Lawmakers agreed to postpone production of the F-22 fighter plane until April 2001 but refrained from eliminating the program outright as negotiators worked yesterday on the details of a compromise brokered by House and Senate leaders Wednesday night.

The tentative agreement, which would provide $1 billion in funding and would allow the purchase of up to six planes, marks a victory for House lawmakers who sought further testing of the sophisticated aircraft.

The compromise clears the way for passage of the nearly $270 billion defense spending bill. Negotiators will meet Monday to finalize the measure, which is headed for a floor vote early next week.

Both sides said they were satisfied with the agreement, which provides $723 million for research and development as well as testing and evaluation, along with $277 for advanced procurement. Lawmakers also will establish a reserve fund of $300 million to cover any liabilities the Air Force might incur as a result of terminating the program's contracts.

House appropriators shocked the Air Force in July when they voted to remove the $1.8 billion requested by the Air Force to buy the first six F-22s and instead put $1.2 billion toward research and development. But lawmakers said they were challenging continued funding of the plane to force a major debate in Congress over whether the United States can afford the F-22 in addition to two other new jet fighters in the works.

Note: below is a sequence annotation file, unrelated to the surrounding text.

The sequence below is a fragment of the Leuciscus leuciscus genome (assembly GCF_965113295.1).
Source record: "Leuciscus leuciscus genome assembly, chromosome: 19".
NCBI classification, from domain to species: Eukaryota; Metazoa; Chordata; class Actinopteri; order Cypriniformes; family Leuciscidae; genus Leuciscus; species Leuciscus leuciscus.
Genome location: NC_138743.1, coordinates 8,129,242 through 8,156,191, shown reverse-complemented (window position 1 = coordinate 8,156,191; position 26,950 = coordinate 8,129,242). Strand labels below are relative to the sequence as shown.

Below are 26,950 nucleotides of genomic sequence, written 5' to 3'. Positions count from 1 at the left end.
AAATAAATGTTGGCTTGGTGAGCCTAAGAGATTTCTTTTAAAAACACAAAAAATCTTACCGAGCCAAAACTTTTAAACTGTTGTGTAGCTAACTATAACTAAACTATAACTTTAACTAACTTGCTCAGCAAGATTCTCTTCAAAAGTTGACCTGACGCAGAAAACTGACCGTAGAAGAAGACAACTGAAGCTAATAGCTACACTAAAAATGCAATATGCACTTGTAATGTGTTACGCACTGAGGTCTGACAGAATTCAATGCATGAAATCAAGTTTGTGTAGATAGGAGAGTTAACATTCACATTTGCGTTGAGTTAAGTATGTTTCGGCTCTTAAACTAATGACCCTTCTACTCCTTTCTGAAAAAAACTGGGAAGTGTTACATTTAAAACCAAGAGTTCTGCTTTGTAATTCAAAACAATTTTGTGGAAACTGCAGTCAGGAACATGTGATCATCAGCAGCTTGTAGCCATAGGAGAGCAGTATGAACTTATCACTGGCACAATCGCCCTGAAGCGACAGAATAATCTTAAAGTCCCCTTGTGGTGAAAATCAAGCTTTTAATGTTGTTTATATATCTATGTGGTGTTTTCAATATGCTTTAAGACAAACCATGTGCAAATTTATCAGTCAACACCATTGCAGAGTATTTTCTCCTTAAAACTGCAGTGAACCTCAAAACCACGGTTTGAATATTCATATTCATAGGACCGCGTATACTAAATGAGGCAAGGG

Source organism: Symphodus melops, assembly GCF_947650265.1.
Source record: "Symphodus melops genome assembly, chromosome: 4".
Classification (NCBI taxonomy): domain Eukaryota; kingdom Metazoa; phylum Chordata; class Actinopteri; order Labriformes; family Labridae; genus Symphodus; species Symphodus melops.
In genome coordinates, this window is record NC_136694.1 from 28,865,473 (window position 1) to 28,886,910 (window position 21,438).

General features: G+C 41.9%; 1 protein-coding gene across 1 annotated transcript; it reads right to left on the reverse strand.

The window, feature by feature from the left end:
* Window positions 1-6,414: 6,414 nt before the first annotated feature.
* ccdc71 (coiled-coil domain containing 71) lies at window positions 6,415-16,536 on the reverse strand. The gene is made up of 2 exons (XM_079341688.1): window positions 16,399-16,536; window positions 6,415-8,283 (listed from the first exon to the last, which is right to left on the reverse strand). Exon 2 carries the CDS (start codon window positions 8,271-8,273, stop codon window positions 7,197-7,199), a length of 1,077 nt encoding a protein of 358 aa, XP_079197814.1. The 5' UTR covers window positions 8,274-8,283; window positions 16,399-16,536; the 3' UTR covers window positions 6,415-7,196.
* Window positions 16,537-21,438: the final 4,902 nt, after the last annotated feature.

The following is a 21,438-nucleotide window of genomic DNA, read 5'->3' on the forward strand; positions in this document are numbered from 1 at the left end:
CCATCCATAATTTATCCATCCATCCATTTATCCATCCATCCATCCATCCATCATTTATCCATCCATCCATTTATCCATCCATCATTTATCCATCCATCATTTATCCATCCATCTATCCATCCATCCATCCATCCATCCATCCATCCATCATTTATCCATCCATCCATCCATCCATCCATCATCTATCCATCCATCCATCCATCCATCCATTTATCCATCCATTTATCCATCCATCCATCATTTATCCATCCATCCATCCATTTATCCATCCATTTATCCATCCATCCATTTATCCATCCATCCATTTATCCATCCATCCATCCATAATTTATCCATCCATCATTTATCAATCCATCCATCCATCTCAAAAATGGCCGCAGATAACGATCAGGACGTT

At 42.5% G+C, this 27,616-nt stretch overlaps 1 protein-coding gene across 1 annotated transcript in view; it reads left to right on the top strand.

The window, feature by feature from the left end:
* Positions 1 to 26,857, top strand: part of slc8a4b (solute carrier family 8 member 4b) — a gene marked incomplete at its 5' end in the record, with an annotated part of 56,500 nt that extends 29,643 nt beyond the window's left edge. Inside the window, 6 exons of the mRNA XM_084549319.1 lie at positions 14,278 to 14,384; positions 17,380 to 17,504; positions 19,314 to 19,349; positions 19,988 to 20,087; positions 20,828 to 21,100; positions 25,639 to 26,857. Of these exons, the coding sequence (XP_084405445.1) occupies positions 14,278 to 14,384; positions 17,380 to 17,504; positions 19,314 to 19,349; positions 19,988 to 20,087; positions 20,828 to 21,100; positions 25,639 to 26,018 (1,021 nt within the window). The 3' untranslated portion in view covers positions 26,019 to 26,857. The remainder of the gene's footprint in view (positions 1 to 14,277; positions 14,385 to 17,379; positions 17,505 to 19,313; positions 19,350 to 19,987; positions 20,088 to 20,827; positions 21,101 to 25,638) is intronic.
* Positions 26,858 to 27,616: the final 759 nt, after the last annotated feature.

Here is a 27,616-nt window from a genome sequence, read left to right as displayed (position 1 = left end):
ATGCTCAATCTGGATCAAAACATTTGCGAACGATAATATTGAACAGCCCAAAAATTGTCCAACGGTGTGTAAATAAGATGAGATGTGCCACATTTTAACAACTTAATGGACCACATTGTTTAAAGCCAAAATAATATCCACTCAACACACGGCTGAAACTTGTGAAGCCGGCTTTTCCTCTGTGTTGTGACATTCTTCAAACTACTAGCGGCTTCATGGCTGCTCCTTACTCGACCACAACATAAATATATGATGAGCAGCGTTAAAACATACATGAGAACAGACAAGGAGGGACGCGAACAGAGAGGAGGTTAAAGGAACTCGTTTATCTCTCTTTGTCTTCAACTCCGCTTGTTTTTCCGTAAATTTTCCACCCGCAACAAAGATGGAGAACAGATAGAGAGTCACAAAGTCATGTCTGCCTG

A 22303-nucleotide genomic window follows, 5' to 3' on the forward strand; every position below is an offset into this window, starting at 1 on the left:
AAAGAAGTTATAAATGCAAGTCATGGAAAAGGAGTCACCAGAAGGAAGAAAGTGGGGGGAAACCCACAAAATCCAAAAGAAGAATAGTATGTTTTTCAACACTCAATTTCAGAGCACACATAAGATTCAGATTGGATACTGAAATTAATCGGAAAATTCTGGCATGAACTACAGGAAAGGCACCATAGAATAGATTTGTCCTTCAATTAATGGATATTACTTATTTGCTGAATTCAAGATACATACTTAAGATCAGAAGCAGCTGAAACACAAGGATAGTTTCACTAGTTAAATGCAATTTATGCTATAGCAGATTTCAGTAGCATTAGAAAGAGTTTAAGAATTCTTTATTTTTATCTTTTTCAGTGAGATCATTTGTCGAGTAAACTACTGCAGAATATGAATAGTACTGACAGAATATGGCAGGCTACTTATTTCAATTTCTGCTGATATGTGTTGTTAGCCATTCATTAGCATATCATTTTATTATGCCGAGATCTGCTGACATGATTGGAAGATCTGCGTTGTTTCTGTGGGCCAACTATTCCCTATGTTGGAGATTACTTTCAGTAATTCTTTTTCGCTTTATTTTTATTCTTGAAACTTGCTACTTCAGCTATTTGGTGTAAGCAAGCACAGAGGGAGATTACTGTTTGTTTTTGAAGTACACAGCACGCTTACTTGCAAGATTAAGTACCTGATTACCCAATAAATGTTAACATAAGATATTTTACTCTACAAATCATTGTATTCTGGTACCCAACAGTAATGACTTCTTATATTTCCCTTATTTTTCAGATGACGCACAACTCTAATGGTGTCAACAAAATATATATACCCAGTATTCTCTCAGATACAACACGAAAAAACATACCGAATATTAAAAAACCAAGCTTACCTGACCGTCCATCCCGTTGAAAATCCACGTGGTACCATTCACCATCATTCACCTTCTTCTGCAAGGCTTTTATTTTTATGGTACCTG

"We said from the start we needed more testing," said Rep. John P. Murtha (Pa.), the House Appropriations Committee's ranking Democrat, who joined the panel's chairman, Rep. Jerry Lewis (R-Calif.), in opposing the program. "That's where we're heading."

Georgia lawmakers, whose state manufactures the aircraft and who lobbied aggressively to preserve funding for the program, said they also approved of the compromise.

"We feel like that agreement represents a victory over the most significant threat to the future of the F-22 program," said Laura Cox, a spokeswoman for Sen. Paul Coverdell (R-Ga.). "The action taken on the House side was extremely irresponsible."

Pentagon officials described the proposal as a palatable outcome to a bad situation.

"It is important that the program is not shut down because then it can be impossible to restart," a senior Pentagon official said, adding that the Defense Department hopes that with further testing it will be able to win over the F-22's skeptics and move into full production without too much delay.

The Air Force has promoted the plane as essential to maintaining control of the skies against new generations of aircraft and surface-to-air missiles under development by Russia and the Europeans. The aircraft is intended to succeed the F-15 and lead to development of a less expensive, multi-service Joint Strike Fighter.

The F-22 uses stealth technology to evade radar and can "supercruise" at 1 1/2 times the speed of sound without fuel-guzzling afterburners. Its advanced cockpit displays would allow pilots to identify and attack enemy aircraft well beyond visual range.

But at an estimated $187 million per plane, the F-22 also would be the most expensive fighter ever produced. Its cost has more than doubled as a result of problems in developing its revolutionary airframe and advanced avionics.

Lewis and other critics of the program argued that the F-22 made sense when the United States faced a Soviet superpower capable of developing ever more sophisticated aircraft. But they said other problems have become more pressing in the past decade, including difficulties retaining Air Force pilots and shortages in reconnaissance, refueling and transport aircraft.

Staff writers Bradley Graham and Roberto Suro contributed to this report.